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FERIAE.

pollute the sacred season the rex sacrorum and the flamines were not even allowed to behold any work being done during the feriae ; hence, when they went out, they were preceded by their heralds (praeciae, praeclamitatores, or ealatores), who en­joined the people to abstain from working, that the sanctity of the day might not be polluted by the priests seeing persons at work. (Fest. s. v. Praecia; Macrob. L c. ; compare Serv. ad Virg. Georg. v. 268 ; Pint. Numa, c. 14.) Those who neglected this admonition were not only liable to a fine, but in case their disobedience was intentional, their crime was considered to be beyond the power of any atonement ; whereas those who had unconsci­ously continued their work, might atone for their transgression by offering a pig. It seems that doubts as to what kinds of work might be done at public feriae were not unfrequent. and we possess some curious and interesting decisions given by Roman pontiffs on this subject. One Umbro de­clared it to be no violation of the feriae,,. if a person did such work as had reference to the gods, or was connected with the offering of sacrifices ; all work, lie moreover declared, was allowed which was ne­cessary to supply the urgent wants of human life. The pontiff Scaevola, when asked what kind of work might be done on a dies feriatus, answered that any work might be done, if any suffering oiv injury should be the result of neglect or deLiy, e.g. if an ox should fall into a pit, the owner might employ workmen to lift it out ; or if a house threatened to fall down, the inhabitants might take such measures as would prevent its falling, without polluting the feriae. (Macrob. /. c. and iii. 3 ; Virg. Georg. i. 270, with the remarks of J. H.Voss; Cato, de Re Rust. 2 ; Columella, ii. 22 ; compare Math. xii. 11 ; Luke xiv. 5,) Respecting the va­rious kinds of legal affairs which might be brought before the praetor on days of public feriae, see Digest. 2. tit. 12, s. 2.

It seems to have been owing to the immense in­crease of the Roman republic and of the accumula­tion of business arising therefrom, that some of the feriae such as the Compitalia and Lupercalia, in the course of time ceased to be observed, until they were restored by Augustus, who revived many of the ancient religious rites and ceremonies. (Suet. Aug. 31.) Marcus Antoninus again increased the number of days of business (dies fasti) to 230, and the remaining days were feriae. (Capitol. M. Anton. PML c. 10.) After the introduction of Christi­anity in the Roman empire, the old feriae were abolished, and the Sabbath, together with the Christian festivals, were substituted ; but the man­ner in which they were kept was nearly the same as that in which the feriae had been observed. Law-suits were accordingly illegal on Sundays and holidays, though a master might emancipate his slave if he liked. (Cod. 3. tit. 12.) All work and all political as well as judicial proceedings, were suspended ; but the country people were al­lowed freely and unrestrainedly to apply them­selves to their agricultural labours, which seem at all times to have been distinguished from and thought superior to all other kinds of work ; for, as mentioned below, certain feriae were instituted merely for the purpose of enabling _the country people to follow their rural occupations without being interrupted by law-suits and other public transactions.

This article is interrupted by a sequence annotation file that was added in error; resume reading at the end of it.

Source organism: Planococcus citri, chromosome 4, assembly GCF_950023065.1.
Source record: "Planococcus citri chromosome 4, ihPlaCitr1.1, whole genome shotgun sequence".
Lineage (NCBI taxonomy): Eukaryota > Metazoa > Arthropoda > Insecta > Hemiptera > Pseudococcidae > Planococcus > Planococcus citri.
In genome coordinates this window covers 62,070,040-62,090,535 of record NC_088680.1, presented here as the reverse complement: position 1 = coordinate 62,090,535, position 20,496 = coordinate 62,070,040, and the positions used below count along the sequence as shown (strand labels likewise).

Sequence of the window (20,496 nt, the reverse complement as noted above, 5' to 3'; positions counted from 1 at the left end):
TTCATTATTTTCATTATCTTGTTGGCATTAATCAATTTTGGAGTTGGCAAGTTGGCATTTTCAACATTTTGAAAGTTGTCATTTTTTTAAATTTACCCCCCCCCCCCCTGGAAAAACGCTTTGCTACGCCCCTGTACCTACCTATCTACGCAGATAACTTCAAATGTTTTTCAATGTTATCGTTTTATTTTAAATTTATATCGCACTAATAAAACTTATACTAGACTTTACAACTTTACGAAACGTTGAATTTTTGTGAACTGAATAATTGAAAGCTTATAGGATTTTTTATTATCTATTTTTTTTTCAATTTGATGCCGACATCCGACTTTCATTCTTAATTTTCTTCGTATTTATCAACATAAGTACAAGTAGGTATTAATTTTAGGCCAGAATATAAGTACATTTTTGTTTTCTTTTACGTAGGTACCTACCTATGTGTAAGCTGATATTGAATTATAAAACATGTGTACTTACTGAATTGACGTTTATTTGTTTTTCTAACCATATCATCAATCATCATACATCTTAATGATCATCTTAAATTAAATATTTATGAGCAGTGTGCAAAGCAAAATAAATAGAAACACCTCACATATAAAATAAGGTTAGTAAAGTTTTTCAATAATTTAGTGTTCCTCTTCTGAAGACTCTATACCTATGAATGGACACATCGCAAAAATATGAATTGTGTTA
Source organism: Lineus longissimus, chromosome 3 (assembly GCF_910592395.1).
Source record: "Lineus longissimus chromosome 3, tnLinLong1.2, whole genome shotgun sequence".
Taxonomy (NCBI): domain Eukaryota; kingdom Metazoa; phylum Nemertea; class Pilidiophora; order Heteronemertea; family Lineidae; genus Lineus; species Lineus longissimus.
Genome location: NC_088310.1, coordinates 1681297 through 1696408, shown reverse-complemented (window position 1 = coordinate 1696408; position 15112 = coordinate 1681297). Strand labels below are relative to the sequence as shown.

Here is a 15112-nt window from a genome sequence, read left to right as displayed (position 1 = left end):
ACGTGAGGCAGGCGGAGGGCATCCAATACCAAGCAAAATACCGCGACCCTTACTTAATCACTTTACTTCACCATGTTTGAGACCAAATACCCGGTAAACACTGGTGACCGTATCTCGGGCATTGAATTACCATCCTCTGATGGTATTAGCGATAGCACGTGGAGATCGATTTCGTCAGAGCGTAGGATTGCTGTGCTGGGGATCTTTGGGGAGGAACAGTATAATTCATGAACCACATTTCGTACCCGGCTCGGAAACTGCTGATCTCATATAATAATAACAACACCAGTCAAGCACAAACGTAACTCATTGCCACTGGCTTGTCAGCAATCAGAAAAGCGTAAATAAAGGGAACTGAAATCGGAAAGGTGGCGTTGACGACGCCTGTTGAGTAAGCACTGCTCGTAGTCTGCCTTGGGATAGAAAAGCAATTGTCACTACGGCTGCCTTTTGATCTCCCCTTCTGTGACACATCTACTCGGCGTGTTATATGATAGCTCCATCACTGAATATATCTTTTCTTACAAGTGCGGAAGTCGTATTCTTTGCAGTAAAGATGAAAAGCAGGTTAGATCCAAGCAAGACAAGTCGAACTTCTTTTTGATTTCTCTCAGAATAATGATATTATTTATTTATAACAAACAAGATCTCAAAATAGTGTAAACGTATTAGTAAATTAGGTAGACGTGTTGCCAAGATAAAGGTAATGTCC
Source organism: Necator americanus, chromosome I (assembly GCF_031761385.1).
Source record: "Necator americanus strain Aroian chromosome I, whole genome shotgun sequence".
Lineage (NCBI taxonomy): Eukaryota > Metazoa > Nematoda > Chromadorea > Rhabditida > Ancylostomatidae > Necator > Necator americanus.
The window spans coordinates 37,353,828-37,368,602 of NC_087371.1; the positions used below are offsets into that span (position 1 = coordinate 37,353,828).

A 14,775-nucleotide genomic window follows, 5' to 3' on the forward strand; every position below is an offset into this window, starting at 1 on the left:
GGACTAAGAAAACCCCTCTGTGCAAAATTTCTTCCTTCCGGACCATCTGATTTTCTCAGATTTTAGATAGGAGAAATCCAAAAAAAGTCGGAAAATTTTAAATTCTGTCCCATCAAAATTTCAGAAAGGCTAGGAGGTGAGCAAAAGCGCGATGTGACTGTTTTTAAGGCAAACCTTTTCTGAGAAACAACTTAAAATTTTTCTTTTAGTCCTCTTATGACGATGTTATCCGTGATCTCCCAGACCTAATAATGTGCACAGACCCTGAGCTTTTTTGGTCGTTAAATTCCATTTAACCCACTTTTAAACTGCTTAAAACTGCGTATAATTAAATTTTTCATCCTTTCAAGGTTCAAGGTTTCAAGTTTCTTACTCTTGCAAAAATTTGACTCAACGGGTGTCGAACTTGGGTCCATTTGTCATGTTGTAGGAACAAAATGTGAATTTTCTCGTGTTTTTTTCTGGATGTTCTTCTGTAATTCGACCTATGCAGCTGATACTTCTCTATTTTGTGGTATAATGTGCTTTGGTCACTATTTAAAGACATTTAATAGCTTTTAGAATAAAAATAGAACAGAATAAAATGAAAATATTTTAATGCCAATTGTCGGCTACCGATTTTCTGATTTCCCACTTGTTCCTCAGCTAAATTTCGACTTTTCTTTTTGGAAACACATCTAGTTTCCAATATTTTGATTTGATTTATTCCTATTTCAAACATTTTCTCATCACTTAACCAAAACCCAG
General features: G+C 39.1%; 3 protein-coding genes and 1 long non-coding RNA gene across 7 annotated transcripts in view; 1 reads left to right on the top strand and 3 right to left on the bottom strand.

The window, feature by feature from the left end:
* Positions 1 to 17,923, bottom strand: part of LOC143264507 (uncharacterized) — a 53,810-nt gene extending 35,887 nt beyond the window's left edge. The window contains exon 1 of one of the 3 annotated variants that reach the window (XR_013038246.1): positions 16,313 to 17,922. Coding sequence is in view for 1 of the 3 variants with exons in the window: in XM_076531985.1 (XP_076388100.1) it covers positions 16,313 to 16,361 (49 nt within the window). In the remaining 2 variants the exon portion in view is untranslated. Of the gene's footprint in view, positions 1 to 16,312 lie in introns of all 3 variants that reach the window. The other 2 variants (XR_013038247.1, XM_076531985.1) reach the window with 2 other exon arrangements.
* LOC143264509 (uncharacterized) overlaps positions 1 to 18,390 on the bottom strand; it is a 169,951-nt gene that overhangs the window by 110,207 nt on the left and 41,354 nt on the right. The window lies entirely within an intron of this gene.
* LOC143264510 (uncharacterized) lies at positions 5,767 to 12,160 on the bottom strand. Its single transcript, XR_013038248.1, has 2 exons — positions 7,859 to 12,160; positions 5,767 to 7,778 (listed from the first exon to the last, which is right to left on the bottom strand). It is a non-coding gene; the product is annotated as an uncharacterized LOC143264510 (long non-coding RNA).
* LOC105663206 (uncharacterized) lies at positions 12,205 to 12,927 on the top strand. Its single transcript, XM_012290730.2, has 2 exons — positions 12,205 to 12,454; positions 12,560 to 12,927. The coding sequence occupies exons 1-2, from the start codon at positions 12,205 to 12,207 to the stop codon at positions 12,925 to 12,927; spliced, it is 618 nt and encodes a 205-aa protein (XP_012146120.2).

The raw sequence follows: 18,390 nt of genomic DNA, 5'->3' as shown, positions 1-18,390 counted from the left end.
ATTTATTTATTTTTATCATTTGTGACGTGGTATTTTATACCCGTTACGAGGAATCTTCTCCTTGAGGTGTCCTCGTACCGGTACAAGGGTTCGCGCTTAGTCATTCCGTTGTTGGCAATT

After this general view of the Roman feriae, we